Flooding - Weymouth and Portland Borough Council
Flood protection information for residents in Weymouth and Portland Borough Council area.
In case of emergency during out of hours, please contact Weymouth and Portland Borough Council.
A limited stock of sandbags is held at the port main gate (Weymouth Ferry Terminal) for emergency use only.
We will endeavour to provide sandbags in an emergency to homes that are at imminent risk of internal flooding free of charge.
Remember, it is the property owner's responsibility to protect themselves from flooding in the first instance.
Visit the Environment Agency website for information about disposing sandbags.
Generally if the watercourse runs through or adjacent to your property/land you are a riparian owner. Riparian owners are responsible for the maintenance of the watercourse. If you wish to do any work in, above or near a watercourse you are likely to need consent from either the Environment Agency or Dorset County Council depending on the status of the watercourse.
The Environment Agency produces a helpful Living on the Edge leaflet (pdf, 143kb) (opens in a new window) explaining the rights and responsibilities of living next to a watercourse. Please note it is an offence to fill in or obstruct any form of watercourse.
For 'ordinary watercourses' within the district, Dorset County Council has powers to enforce the Land Drainage Act. For 'main rivers' the Environment Agency has the equivalent powers.
Advice for flood response - For the Chiswell area during severe flood warnings
Planning for floods
- Use the generic Family Flood Plan to form the basis of a plan for your property
- The area your property is in would be subject to fast flowing water in a flood event
- There is also the possibility of wind blown spray and pebbles being thrown at the seaward side of your property. In a serious flood event cars and debris could be caused to float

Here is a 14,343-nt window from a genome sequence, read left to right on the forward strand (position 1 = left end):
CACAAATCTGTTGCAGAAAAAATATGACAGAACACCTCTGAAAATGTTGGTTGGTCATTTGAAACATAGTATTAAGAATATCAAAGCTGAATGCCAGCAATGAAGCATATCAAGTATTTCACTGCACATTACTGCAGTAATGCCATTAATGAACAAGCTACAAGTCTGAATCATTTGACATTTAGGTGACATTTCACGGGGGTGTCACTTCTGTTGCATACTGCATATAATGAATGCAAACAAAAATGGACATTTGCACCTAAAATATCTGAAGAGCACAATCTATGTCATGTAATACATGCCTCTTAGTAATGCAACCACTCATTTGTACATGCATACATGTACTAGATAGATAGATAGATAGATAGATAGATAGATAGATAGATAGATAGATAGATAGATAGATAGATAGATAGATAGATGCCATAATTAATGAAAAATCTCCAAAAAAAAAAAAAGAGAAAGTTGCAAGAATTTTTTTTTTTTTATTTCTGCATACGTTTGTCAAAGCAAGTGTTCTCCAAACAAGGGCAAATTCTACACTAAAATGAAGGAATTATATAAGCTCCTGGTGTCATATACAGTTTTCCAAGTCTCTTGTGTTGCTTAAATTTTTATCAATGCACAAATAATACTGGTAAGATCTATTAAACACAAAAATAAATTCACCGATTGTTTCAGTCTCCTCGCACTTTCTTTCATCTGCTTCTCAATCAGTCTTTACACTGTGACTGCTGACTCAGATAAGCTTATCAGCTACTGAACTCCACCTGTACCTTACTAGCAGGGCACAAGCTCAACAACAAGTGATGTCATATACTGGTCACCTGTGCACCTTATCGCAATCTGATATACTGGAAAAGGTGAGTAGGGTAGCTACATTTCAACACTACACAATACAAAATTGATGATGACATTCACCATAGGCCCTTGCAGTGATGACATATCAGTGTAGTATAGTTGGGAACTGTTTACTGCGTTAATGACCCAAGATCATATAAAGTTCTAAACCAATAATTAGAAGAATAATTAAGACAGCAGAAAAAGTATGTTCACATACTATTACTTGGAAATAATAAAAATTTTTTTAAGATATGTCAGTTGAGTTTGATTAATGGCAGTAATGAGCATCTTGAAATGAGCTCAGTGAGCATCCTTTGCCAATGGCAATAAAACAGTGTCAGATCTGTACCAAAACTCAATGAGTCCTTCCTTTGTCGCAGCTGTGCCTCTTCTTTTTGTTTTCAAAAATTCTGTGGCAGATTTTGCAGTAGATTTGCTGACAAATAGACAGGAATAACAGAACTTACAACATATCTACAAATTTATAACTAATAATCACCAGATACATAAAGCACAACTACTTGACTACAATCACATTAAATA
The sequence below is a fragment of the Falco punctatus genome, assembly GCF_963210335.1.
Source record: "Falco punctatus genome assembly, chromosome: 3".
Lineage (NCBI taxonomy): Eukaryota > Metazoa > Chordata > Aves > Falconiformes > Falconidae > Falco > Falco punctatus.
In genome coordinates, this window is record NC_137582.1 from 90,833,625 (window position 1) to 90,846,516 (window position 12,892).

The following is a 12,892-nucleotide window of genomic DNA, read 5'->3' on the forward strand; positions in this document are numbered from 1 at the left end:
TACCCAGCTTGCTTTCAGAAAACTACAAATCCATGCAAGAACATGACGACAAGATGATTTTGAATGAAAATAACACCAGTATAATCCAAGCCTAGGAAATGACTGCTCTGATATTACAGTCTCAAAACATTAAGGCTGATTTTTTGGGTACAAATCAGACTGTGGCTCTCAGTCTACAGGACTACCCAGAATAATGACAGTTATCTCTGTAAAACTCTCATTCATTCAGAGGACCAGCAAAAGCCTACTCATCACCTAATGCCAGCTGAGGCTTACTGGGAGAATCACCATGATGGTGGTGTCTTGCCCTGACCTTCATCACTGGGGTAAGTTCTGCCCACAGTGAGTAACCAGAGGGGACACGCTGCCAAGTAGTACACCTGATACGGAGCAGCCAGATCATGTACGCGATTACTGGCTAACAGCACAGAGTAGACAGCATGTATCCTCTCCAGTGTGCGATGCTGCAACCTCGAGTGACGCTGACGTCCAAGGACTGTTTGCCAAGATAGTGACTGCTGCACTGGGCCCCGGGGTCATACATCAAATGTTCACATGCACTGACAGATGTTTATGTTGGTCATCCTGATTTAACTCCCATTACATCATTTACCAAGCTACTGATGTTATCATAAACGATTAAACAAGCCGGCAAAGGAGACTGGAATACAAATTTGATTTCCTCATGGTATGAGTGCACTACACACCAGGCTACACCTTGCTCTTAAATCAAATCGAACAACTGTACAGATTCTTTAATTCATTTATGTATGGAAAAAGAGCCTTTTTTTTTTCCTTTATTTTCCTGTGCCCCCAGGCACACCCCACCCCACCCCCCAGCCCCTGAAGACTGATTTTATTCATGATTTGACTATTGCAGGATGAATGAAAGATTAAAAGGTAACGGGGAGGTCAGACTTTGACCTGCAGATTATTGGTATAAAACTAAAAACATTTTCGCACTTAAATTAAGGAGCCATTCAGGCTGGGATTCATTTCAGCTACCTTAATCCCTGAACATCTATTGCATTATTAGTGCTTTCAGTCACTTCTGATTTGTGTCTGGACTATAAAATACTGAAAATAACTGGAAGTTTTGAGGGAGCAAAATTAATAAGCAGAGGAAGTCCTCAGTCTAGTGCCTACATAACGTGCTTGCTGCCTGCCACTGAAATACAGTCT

- If you don't have them already you should consider installing a frame for flood boards on any exterior doors. If you have existing slots please make sure you have the boards that fit them in an easily accessible place and a supply of waterproof sheeting and silicon sealant or expanding foam ready to use. If you have air bricks or other openings on the seaward side of the house you can protect these by keeping some suitably sized pieces of wood, ready to fix over the holes with silicon sealant in advance of a flood
- It is also a good idea to think about installing removable shutters to your seaward facing window to prevent them from being broken by wind blown pebbles
- Information on suppliers or DIY flood boards can be found in the Environment Agency Guide. "Preparing for a Flood"
- Always keep any drainage channels running underneath your property clear
During a flood
- You need to act quickly when a warning is issued as flooding could occur very rapidly
- When you receive your warning phone call you should put your flood boards in place and close your shutters
- Plan also to move your car and any large, loose objects away from the flood risk area at an early stage. Consider encouraging neighbours to do the same
- Remember to also carry out the other actions you have prepared in your plan
When the siren sounds
The siren indicates that flooding will be severe with extreme risk to people and property. You should take yourself, family and pets to a room upstairs away from the seaward side of the building. Take your flood kit with you and stay there until you are told that it is safe to come downstairs. This could be a few hours later.